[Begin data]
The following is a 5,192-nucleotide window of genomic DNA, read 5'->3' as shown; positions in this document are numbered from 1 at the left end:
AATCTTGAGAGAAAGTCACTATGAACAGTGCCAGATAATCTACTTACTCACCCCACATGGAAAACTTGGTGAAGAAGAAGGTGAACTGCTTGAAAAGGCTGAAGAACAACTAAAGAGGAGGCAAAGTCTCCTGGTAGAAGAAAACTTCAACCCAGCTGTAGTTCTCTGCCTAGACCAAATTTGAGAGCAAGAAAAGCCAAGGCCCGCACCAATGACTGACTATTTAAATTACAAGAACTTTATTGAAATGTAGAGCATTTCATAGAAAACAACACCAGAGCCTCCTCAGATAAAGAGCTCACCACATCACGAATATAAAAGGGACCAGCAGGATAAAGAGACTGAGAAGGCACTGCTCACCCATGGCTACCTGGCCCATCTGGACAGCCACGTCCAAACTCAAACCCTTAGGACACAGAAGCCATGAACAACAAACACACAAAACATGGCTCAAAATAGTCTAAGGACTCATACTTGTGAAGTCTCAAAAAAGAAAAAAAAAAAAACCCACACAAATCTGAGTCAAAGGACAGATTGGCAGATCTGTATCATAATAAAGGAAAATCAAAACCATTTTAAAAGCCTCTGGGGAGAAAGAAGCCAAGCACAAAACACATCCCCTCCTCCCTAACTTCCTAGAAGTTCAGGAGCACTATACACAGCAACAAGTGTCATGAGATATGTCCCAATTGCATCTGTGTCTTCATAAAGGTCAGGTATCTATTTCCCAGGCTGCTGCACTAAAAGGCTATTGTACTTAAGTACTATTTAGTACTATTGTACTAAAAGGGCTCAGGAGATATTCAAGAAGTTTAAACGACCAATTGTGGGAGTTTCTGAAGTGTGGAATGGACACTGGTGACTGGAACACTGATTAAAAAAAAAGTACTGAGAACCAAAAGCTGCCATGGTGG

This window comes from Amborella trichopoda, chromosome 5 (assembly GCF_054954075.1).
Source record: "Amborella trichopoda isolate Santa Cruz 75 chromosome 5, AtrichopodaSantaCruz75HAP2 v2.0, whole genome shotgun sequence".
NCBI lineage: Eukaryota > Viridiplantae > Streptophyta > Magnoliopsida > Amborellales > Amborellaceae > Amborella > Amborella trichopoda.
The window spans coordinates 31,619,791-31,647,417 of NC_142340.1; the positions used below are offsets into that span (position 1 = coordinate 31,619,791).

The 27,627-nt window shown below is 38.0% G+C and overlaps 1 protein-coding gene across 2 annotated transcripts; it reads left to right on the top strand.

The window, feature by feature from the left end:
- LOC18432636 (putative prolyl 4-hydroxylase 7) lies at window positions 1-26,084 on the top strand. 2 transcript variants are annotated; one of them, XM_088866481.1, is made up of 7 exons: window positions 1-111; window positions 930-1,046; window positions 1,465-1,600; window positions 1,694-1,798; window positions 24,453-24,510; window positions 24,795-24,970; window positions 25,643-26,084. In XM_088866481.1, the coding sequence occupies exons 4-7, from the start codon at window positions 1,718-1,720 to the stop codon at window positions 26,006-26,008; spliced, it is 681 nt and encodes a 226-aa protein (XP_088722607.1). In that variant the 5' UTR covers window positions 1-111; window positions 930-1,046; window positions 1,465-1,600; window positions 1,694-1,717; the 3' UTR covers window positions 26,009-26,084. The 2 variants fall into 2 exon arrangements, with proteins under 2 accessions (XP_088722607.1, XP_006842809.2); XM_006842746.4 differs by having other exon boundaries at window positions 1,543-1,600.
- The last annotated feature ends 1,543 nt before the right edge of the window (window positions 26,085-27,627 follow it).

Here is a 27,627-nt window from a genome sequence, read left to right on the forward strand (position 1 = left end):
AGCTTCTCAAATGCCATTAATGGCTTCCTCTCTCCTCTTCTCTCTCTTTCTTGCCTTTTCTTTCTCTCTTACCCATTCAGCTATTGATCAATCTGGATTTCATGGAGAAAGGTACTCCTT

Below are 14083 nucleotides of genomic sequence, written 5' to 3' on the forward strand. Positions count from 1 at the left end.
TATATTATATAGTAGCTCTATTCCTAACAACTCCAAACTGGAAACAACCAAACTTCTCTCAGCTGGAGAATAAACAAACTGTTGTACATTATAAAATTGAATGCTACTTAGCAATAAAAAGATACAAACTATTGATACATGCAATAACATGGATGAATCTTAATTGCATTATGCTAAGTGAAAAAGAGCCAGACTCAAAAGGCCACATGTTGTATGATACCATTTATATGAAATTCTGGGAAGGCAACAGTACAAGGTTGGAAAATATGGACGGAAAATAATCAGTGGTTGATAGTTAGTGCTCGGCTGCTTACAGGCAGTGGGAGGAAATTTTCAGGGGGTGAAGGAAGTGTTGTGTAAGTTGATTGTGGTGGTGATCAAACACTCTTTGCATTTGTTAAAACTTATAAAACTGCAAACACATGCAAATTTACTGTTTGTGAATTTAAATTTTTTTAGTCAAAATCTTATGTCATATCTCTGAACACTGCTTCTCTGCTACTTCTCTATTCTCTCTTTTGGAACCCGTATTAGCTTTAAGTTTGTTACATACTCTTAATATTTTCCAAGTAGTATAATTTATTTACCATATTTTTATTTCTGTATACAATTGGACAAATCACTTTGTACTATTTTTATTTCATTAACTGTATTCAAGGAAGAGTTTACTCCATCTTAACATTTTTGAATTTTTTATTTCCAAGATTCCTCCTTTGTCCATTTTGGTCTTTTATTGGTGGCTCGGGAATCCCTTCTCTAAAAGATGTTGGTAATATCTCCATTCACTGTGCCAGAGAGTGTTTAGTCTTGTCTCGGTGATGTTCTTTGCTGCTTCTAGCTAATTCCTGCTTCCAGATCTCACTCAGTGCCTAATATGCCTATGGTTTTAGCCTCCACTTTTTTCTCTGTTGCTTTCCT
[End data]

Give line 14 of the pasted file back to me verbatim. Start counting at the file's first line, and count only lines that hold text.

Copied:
TATATTATATAGTAGCTCTATTCCTAACAACTCCAAACTGGAAACAACCAAACTTCTCTCAGCTGGAGAATAAACAAACTGTTGTACATTATAAAATTGAATGCTACTTAGCAATAAAAAGATACAAACTATTGATACATGCAATAACATGGATGAATCTTAATTGCATTATGCTAAGTGAAAAAGAGCCAGACTCAAAAGGCCACATGTTGTATGATACCATTTATATGAAATTCTGGGAAGGCAACAGTACAAGGTTGGAAAATATGGACGGAAAATAATCAGTGGTTGATAGTTAGTGCTCGGCTGCTTACAGGCAGTGGGAGGAAATTTTCAGGGGGTGAAGGAAGTGTTGTGTAAGTTGATTGTGGTGGTGATCAAACACTCTTTGCATTTGTTAAAACTTATAAAACTGCAAACACATGCAAATTTACTGTTTGTGAATTTAAATTTTTTTAGTCAAAATCTTATGTCATATCTCTGAACACTGCTTCTCTGCTACTTCTCTATTCTCTCTTTTGGAACCCGTATTAGCTTTAAGTTTGTTACATACTCTTAATATTTTCCAAGTAGTATAATTTATTTACCATATTTTTATTTCTGTATACAATTGGACAAATCACTTTGTACTATTTTTATTTCATTAACTGTATTCAAGGAAGAGTTTACTCCATCTTAACATTTTTGAATTTTTTATTTCCAAGATTCCTCCTTTGTCCATTTTGGTCTTTTATTGGTGGCTCGGGAATCCCTTCTCTAAAAGATGTTGGTAATATCTCCATTCACTGTGCCAGAGAGTGTTTAGTCTTGTCTCGGTGATGTTCTTTGCTGCTTCTAGCTAATTCCTGCTTCCAGATCTCACTCAGTGCCTAATATGCCTATGGTTTTAGCCTCCACTTTTTTCTCTGTTGCTTTCCT